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Car Accident Statute of Limitations in South Carolina

In South Carolina, the statute of limitations for legal action in a personal injury case is generally three years from the date of the injury. If you miss this time period, you can lose the right to take legal action.

Overview of Car Accident Statute of Limitations in South Carolina

The statute of limitations in car accident cases refers to the time limit within which a person must file a lawsuit seeking compensation for injuries or damages. The purpose of the statute of limitations is to set a specific time period during which legal action can be taken. If the time period has passed, the opportunity to take legal action may not be allowed.

While the statute of limitations for a car accident in South Carolina is generally three years, it is important to consult with a car accident attorney to understand the specific time limitations that may apply to your case. In some cases, there can be exceptions or variations based on circumstances and specific laws.

Reporting and Timeframes in South Carolina Car Accidents

The statute of limitations “clock” begins on the date of the accident. The only exception is if a wrongful death lawsuit is filed from a car accident. In that case, the three year time period would begin on the day of the victim’s death which may not be on the same date as the accident. It is important to report an accident immediately to help preserve evidence and build a stronger case. According to South Carolina Code section 56-5-1270, the owner of a vehicle that is involved in an accident must report it to the SCDMV and send in a Traffic Collision Report form if the crash wasn’t investigated by the authorities. In South Carolina, you have 15 days after the accident to report the accident. If the accident is not reported, it may impact the ability to file an insurance claim or it could result in a misdemeanor or hit-and-run offense.

Filing a Car Accident Lawsuit in South Carolina

Filing a car accident lawsuit in South Carolina requires several steps. First and foremost, it is important to make sure you are checked by a medical professional. Once you are safe and not in any immediate danger, consult with a car accident attorney immediately. They can assess the merits of your case, and begin guiding you through the process. The sooner you file your case after the accident, the better. This will help your attorney as they investigate the accident by gathering evidence such as police reports, photographs, video footage, medical records and any other relevant documentation. Once the case is assessed, your attorney can then begin negotiations to reach a settlement and file a formal lawsuit on your behalf if a settlement agreement can not be reached.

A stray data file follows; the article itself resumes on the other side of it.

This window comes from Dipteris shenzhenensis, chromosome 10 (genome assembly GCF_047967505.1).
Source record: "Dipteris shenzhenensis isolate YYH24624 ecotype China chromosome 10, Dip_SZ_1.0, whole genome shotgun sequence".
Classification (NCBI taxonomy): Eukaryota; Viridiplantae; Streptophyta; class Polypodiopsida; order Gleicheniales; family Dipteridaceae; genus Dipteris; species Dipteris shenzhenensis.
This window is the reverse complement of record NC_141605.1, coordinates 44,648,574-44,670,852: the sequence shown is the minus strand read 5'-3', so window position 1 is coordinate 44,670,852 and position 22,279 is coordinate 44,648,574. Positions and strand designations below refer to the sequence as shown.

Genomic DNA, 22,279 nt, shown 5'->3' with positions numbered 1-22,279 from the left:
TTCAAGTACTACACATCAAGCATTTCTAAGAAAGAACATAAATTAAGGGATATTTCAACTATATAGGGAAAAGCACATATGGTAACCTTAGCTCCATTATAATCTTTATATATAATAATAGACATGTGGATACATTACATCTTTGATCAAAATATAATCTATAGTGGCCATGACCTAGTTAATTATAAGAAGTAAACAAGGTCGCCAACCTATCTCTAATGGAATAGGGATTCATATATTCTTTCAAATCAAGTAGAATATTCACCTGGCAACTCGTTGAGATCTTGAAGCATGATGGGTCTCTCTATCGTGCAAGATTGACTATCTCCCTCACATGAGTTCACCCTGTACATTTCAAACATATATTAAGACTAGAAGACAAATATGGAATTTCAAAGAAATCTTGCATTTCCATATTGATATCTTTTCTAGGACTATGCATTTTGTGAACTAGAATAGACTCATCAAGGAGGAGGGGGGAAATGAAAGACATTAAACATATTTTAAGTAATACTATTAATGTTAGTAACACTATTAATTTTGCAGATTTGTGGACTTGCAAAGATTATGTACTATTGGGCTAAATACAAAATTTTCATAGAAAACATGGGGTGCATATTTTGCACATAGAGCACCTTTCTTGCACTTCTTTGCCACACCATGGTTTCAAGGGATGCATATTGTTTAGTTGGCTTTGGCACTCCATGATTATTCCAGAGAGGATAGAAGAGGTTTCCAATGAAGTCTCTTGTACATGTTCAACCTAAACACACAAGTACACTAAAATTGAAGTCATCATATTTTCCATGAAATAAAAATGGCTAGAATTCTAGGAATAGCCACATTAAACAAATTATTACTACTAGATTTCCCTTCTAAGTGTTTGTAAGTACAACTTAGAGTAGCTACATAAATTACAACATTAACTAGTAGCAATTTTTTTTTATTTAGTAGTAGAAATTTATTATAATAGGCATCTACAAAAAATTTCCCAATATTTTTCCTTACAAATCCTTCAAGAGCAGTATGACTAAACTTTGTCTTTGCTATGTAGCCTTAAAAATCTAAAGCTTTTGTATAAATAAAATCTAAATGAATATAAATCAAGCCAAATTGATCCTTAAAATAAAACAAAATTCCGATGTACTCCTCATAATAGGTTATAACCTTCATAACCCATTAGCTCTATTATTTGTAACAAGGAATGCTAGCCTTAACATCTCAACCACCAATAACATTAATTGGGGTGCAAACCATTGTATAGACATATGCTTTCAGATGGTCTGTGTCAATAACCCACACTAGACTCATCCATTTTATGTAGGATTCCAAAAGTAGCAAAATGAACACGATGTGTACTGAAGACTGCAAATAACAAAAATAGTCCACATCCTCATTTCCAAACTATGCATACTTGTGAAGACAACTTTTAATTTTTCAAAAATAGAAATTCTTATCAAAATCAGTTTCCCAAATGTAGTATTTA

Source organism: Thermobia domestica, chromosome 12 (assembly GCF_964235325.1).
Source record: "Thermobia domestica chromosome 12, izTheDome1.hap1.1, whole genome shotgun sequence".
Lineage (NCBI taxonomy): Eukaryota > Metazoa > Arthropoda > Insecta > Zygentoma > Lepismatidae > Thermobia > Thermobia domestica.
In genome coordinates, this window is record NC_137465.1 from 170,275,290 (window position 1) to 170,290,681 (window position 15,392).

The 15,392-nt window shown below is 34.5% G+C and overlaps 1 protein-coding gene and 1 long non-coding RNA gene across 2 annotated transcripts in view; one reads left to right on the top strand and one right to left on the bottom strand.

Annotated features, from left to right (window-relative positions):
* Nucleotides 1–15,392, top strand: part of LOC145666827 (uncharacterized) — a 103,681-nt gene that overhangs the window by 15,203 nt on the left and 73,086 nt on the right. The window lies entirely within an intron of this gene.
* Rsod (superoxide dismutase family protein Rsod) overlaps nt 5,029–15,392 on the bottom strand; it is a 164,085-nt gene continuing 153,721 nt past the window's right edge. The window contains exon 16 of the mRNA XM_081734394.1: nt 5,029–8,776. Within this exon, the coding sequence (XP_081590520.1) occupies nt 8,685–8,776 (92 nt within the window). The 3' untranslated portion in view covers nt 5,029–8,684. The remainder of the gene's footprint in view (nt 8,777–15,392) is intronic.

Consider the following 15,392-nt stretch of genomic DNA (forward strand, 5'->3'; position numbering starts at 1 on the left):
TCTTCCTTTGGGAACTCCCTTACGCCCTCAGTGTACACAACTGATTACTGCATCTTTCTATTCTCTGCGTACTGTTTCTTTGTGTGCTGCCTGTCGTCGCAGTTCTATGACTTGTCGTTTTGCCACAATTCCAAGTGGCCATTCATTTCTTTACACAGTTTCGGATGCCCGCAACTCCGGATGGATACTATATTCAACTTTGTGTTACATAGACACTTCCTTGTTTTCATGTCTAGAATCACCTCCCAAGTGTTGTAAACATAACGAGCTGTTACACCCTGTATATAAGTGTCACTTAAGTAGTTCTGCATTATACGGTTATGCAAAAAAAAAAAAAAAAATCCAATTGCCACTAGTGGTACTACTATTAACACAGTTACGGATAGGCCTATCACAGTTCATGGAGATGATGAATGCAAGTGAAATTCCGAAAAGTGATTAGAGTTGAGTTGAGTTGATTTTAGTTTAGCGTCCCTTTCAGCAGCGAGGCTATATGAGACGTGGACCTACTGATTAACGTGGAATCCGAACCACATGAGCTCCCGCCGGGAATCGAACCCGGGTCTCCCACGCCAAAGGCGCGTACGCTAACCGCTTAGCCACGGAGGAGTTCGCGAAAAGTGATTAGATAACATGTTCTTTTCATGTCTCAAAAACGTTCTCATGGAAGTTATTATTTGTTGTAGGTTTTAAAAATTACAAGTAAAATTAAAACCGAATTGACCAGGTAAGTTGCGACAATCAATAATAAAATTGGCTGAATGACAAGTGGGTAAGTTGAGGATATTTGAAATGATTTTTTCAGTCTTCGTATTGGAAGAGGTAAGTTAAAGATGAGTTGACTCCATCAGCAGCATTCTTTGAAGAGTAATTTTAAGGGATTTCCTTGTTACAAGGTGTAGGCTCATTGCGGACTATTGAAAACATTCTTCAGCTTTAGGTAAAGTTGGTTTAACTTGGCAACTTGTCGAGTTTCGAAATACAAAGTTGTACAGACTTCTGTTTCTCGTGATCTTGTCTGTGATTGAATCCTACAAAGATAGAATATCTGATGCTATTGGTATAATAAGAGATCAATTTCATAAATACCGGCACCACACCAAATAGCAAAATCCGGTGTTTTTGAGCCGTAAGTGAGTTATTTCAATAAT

Exceptions and Special Cases in South Carolina Car Accidents

The Discovery Rule

The discovery rule in relation to car accidents creates an exception that says the statute of limitations only begins when the affected person discovers it. For example, if the injured party does not discover a back or neck injury (which may sometimes go unnoticed for a period of time) until four months after the accident, the statute of limitations would then begin on that day instead of the accident date. There is a qualifier, however, that the injured party must prove. They must show that they were diligent in trying to find the injury after the accident occurred. If they did not get checked by a medical professional right after the accident and waited until four months later, then the court may not accept the use of the discovery rule.